Brendan George Ko
20/03/2012 § Leave a comment
Going to art school, there are certain graduates who came before you that you view more as myth than reality. This status usually comes with a lot of the upper year students continuously mentioning these mythical students names’. Then you discover their strong online presence, see their work popping up in publications, and finally, you realize that you have no idea what they look like or who they are.
For me, that person was Brendan George Ko. He is a Photographer who graduated from OCAD in 2010 and has been making quite the name for himself ever since. His work is published everywhere I turn, referenced by my professors and swooned over by my peers… and I have to admit, I’m included in this collective swooning.
When I decided to start interviewing more than just my peers and friends from the internet, I moved onto established artists who I really looked up to and had wanted to meet for quite some time. Naturally, the myth of Brendan George Ko was at the top of my list.
Well, first off, I just wanted to say, I’ve come across your work quite a bit in the time I’ve been at OCAD and I’ve gotten to a point where on multiple occasions I have recognized something as being a “Brendan Ko” piece before even reading who made it.
I feel like you have really developed a style that is noticeably your own and I was wondering if you believe there’s anything consistent throughout your work?
Atmosphere is an aspect of my images that I’ve been focusing on primarily since Nocturne (2009-2010, thesis work). During the time of that work I took on these walks through nature, and rather than photographing the woods as a straight document, capturing in the light of day, or night, I wanted to create something far different from what was initially there, I wanted to have the photographs separate themselves from the peace which is found in nature. The only thing that could do this was atmosphere, adding this element, investigating what techniques create it, and most importantly, how it effects the viewer (what does it stir up in the mind, and what images conjurer up). In effect, I found the images of Nocturne, as I tempted to make images that look far different from a daylight viewing of the woods, they were attempts at creating certain aspects to how I see nature, or rather, how I saw nature, especially when I was younger. The woods that surrounded my childhood home in Gallup, NM, were haunted, they were full of legends, and took on this atmosphere, which in my adult life, is no longer there. I miss being spooked, like all good ghost stories.
(cont’d) This aspect of atmosphere and memory has moved on to portraits in The Barking Wall body of work, where the landscape is now domestic, and the subject, for the most part, are humans, or more specifically, humanoid (representations of human element). I’ve been stretching that series as far as I could go with subjectivity, and seeing if it still works as cohesive collection of images.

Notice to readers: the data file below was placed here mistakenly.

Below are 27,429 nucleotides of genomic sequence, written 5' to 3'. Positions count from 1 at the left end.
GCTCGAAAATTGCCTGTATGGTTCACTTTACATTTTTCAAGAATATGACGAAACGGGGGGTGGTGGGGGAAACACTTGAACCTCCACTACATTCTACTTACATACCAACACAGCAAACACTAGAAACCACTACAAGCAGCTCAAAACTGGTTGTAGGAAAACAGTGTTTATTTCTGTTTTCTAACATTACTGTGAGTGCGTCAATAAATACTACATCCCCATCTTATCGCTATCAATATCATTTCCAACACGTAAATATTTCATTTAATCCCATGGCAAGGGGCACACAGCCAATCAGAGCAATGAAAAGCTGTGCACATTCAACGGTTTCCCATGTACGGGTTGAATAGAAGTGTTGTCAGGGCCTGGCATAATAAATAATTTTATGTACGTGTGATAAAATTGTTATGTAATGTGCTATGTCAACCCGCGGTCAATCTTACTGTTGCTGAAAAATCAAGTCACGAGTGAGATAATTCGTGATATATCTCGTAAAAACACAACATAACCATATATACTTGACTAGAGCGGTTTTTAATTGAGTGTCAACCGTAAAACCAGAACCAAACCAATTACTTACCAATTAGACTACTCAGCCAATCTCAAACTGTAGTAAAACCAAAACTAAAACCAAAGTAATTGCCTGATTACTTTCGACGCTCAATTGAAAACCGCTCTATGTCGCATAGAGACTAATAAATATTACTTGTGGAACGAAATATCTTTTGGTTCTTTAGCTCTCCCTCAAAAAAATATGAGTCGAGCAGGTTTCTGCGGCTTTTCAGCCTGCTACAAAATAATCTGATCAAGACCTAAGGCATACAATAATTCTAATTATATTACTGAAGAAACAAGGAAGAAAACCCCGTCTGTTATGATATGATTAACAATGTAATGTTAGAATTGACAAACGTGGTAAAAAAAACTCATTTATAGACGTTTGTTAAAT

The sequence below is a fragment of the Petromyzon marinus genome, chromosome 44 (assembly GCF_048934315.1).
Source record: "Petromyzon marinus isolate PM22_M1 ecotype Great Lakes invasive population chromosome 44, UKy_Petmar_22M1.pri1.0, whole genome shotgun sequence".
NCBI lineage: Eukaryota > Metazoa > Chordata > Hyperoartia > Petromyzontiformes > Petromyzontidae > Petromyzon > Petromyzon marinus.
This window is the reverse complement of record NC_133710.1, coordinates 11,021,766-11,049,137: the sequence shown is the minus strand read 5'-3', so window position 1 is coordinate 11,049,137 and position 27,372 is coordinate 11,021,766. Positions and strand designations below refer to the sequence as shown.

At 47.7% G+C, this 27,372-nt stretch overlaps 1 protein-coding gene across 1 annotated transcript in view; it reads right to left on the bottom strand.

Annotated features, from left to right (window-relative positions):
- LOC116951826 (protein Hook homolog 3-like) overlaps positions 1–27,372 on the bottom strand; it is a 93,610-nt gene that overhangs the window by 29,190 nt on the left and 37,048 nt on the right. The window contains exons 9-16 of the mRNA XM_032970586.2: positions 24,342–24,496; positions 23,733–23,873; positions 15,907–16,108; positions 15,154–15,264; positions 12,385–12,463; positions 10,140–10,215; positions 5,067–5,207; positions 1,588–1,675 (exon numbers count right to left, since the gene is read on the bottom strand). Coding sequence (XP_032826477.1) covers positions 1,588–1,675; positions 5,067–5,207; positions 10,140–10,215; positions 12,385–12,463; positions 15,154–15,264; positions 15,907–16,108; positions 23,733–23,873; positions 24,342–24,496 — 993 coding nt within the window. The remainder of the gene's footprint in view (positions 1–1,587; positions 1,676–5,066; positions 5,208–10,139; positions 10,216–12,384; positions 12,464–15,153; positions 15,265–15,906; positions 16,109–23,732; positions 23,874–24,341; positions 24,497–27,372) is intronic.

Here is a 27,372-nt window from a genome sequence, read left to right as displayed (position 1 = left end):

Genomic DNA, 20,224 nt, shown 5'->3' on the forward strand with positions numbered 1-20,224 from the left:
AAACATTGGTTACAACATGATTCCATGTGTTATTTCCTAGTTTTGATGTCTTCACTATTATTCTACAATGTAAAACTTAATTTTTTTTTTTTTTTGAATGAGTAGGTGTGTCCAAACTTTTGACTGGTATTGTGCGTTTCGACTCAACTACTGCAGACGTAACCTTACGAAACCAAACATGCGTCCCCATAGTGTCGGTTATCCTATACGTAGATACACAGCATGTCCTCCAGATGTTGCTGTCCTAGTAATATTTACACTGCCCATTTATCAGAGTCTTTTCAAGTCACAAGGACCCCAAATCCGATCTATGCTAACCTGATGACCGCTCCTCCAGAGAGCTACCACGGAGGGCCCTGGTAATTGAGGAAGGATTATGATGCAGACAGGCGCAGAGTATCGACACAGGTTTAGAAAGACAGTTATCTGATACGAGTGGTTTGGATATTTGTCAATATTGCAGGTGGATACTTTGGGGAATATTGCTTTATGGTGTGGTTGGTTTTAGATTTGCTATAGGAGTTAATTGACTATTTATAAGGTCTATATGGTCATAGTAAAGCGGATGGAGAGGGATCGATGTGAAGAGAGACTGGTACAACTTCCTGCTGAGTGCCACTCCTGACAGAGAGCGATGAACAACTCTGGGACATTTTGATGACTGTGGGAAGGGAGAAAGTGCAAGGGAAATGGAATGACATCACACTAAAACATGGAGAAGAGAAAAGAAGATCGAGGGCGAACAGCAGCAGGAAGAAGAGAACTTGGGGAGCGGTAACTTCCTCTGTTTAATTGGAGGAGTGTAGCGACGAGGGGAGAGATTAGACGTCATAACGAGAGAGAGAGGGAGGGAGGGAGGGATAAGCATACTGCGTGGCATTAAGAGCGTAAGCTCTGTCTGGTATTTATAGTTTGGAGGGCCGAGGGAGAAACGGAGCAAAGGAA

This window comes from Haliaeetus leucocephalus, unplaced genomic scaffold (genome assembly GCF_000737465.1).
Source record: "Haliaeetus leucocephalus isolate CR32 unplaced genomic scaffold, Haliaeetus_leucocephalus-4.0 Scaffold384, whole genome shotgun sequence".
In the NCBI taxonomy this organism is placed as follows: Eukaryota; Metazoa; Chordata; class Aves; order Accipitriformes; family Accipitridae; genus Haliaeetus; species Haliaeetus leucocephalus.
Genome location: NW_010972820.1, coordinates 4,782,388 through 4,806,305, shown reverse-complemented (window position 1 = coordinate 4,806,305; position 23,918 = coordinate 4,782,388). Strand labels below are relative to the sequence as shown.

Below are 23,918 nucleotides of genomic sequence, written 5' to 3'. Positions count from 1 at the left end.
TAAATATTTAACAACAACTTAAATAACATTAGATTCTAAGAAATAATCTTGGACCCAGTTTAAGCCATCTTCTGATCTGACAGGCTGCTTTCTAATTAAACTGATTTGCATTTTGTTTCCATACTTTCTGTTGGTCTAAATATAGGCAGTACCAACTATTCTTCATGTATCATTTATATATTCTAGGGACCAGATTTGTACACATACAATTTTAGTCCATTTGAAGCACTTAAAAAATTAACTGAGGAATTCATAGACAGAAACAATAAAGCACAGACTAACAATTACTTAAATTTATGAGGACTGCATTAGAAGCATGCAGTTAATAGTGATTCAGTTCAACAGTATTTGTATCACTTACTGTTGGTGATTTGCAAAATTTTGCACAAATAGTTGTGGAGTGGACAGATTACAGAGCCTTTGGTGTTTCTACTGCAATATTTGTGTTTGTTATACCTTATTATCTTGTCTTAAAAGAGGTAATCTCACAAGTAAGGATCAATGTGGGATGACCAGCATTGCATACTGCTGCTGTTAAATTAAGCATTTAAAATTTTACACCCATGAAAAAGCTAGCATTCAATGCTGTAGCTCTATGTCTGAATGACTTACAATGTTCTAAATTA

What would be the best way to conceptually describe the type of work you make? Is there a topic or even a few topics that drive you to continue making work?
My work is mental landscapes and portraits of faux memories, faux for being taken after-the-fact, but true to a feeling. They focus on this disembodied concept of memory, with an overwhelming value, the distraction and ambiguity of old memory, and also the relationship between memory in its exactness (sequence, scale, detail) to the feeling (atmosphere and emotion) which can conjurer up separately from the memory, and often repeat themselves, like phantoms, coming and going without origin without reason.
With your work being more a conceptual abstraction than a literal representation, do you feel like it becomes less personal and more relatable or do you find it becomes far more personal to your memories/feelings and creates a bit of a separation of understanding between these heavily emotionally charged images and the viewer?
I wanted to avoid identity all together in The Barking Wall series, covering faces, entire bodies at times, and even going as far as removing the human from the humanoid figure (e. i. Phantom (Jorge The Wanderer image). I didn’t want race or sex to be a factor, just the objects that are left behind when you strip away superficialities. As a result what is left behind are sorts of monsters, creatures, not necessarily humans, but mutants, and further, hybrids, this is what I was going for. And in an Ouroboros I created an identity piece from this series, realizing that my fascination with otherness and hybridism is a result of being both of those myself. In the end, the work has access for the lack of identity, the playfulness of the images, and the cheese factor that is included with some of the images. There is something about the supernatural, the fantastic that we find attractive, perhaps it is the something that takes us away for a moment, such as dreams, the escapist in us are relieved and captured, for a fleeting moment.